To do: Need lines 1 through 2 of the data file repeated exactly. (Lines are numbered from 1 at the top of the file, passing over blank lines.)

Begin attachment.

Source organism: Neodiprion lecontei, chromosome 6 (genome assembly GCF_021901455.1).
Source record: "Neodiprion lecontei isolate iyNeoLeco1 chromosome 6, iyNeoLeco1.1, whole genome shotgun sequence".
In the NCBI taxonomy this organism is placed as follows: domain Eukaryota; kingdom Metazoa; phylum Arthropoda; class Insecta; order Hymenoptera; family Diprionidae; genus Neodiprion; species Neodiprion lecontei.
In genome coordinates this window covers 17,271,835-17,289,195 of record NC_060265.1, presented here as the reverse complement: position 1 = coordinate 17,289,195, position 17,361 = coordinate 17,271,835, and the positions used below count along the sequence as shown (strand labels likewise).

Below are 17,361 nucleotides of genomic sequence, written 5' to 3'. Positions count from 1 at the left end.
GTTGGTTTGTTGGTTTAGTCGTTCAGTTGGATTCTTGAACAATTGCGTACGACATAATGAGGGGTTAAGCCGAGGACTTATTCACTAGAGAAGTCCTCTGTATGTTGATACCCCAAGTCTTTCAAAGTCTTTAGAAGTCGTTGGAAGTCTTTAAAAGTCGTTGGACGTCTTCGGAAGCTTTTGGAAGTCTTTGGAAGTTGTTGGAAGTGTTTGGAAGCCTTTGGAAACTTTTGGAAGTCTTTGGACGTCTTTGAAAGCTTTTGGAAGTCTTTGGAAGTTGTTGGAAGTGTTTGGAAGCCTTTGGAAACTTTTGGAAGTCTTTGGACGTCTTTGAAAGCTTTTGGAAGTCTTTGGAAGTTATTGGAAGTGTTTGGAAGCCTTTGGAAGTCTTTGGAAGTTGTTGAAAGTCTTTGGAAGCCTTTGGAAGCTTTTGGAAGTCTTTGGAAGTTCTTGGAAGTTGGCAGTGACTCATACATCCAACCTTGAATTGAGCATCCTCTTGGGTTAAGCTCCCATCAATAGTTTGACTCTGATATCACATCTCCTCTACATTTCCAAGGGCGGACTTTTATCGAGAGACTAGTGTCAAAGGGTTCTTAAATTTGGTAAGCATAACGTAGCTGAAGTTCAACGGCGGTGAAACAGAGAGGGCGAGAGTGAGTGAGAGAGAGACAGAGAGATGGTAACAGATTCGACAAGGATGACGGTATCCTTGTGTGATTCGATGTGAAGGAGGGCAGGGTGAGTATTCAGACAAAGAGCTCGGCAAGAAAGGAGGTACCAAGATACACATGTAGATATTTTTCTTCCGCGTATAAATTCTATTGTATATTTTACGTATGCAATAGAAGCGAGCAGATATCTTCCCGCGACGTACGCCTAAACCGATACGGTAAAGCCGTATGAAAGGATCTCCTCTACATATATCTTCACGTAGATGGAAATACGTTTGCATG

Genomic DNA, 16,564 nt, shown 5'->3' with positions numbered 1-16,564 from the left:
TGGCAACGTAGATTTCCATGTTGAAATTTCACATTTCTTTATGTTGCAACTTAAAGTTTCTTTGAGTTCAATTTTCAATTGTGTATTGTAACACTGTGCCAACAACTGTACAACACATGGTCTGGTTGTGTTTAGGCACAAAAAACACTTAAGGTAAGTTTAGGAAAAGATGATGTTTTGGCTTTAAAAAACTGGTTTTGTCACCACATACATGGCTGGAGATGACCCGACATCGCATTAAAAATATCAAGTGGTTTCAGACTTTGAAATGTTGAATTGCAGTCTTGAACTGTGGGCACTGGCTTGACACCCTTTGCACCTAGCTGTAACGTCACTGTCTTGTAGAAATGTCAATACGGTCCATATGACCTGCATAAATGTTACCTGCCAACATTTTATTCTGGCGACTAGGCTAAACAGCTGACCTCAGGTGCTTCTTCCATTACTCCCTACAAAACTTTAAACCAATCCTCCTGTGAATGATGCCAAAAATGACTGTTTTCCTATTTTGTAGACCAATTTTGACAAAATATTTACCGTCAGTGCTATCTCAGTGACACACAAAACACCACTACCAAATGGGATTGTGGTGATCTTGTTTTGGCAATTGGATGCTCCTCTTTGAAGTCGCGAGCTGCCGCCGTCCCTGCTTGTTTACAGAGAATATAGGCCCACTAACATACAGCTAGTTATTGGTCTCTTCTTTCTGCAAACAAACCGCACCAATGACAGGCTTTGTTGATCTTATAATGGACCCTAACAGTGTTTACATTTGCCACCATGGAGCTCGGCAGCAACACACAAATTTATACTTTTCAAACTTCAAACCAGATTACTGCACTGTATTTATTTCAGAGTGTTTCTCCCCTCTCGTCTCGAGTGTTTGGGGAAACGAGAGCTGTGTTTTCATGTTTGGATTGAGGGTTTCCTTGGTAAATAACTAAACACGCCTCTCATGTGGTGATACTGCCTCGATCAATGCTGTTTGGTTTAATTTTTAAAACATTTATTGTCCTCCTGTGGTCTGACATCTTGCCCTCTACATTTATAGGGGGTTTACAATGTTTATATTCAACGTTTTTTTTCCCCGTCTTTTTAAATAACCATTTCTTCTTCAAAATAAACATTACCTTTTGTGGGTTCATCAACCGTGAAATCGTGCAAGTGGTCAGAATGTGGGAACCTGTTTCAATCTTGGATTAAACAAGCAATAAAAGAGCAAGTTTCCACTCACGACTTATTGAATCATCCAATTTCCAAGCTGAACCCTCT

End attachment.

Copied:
Source organism: Neodiprion lecontei, chromosome 6 (genome assembly GCF_021901455.1).
Source record: "Neodiprion lecontei isolate iyNeoLeco1 chromosome 6, iyNeoLeco1.1, whole genome shotgun sequence".